(A) Affinity protein purification showing that Mps3 forms protein oligomers during yeast meiosis. In the diploid yeast cell (HY4394), one copy of MPS3 was tagged with TAP, the homologous copy was tagged with 3xHA, both to the C-terminus of Mps3. Yeast cells were induced to undergo synchronous meiosis for 5 h, and 2 liters of cells were harvested for protein affinity purification, followed by western blotting. Note that the full-length Mps3 minimally interacts with its cleaved form. Because the secondary antibody also recognizes the protein A peptide domain of the Mps3-TAP, here the MPS3-TAP/MPS3-TAP strain (HY3810) serves as a control to show the position of Mps3-TAP on the western blot. (B and C) TEV-cleaved Mps3-TAP* and Mps3-3HA peaked in the same sucrose fraction. Mps3-TAP was affinity purified as in A, followed by TEV protease treatment to remove the protein A peptide domain, thus releasing Mps3-TAP* from the magnetic beads. Affinity purified protein complexes were then fractionated by centrifugation in a linear sucrose gradient. Western blotting was used to determine the presence of Mps3-TAP* and Mps3-3HA in sucrose fractions. TAP* denotes the removal of the protein A domain from the TAP tag, thus Mps3-TAP* by itself can no longer be recognized by the secondary antibody. Lane B denotes bead-bound Mps3-TAP before TEV treatment, which has a higher molecular weight than TEV-cleaved Mps3-TAP*. Quantification of signal intensity of Mps3-TAP* and Mps3-3HA was shown in C. (D) Model for Mps3 cleavage and SPB separation. Mps3 is shown as red lollipops, Ndj1 as green ovals, and Sfi1 as black lines with a closed (N-terminus) and an open (C-terminus) dot. Part of the central plaque (CP) is shown in the diagrams of the SPB half-bridge.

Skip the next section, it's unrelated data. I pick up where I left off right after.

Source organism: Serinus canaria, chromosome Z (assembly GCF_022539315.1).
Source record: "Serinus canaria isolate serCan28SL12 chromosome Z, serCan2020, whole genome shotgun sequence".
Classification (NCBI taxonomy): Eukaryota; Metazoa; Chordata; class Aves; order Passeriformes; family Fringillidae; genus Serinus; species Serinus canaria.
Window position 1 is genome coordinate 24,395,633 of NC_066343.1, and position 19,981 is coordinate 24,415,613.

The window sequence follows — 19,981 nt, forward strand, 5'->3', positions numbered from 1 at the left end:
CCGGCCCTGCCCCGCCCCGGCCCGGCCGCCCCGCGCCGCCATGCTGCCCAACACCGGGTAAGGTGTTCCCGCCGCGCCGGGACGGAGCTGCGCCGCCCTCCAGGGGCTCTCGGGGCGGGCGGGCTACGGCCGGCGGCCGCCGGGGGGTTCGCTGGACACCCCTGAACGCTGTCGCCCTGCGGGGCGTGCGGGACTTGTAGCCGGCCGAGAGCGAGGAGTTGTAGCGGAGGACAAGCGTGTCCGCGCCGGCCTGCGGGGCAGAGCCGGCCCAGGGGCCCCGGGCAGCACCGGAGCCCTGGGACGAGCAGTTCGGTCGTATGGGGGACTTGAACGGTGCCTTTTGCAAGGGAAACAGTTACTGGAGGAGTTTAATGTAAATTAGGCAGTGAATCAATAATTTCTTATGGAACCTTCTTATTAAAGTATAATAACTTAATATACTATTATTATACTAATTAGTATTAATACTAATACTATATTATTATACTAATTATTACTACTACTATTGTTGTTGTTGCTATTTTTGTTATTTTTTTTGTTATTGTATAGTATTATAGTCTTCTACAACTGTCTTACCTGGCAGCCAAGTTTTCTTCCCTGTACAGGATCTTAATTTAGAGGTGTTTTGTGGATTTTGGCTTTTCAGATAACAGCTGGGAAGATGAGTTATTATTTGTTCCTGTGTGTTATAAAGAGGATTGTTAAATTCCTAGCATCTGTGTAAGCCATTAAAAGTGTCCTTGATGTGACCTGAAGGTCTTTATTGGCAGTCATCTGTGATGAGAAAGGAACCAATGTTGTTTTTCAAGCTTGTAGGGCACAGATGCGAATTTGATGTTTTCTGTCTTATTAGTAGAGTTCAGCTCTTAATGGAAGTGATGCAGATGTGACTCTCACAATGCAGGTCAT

In this report, we have shown for the first time that a SUN-domain protein is cleaved at the nuclear membranes. Mps3 localizes to the inner nuclear membrane and to the nuclear side of the SPB half-bridge to mediate SPB cohesion, and its cleavage at the N-terminal domain plays a role in meiotic SPB separation. Posttranslational modifications, including protein phosphorylation , have been found to take place extensively at the yeast SPB, but irreversible protein cleavage at the half-bridge was not known previously. Our finding of Mps3 cleavage at the SPB and the nuclear membranes therefore provides insight into the mechanism of half-bridge disassembly, which is critical for proper centrosome separation and chromosome segregation.
Three lines of evidence we have obtained demonstrate that Mps3 is cleaved at its N-terminal domain, which is positioned in the nucleoplasm. First, our biochemical and genetic analysis reveals that Mps3 is cleaved at the acidic motif located at its N-terminal domain. Second, phosphorylation of serine 70, which is adjacent to the acidic motif, promotes Mps3 cleavage, perhaps by increasing the acidity or by another means of modifying the local environment that contains the cleavage site. Finally, our cytological observations unambiguously show that Mps3 can be cleaved at both the SPB and the nuclear periphery, providing strong evidence that the protease responsible for Mps3 cleavage is located at or adjacent to the inner nuclear membrane.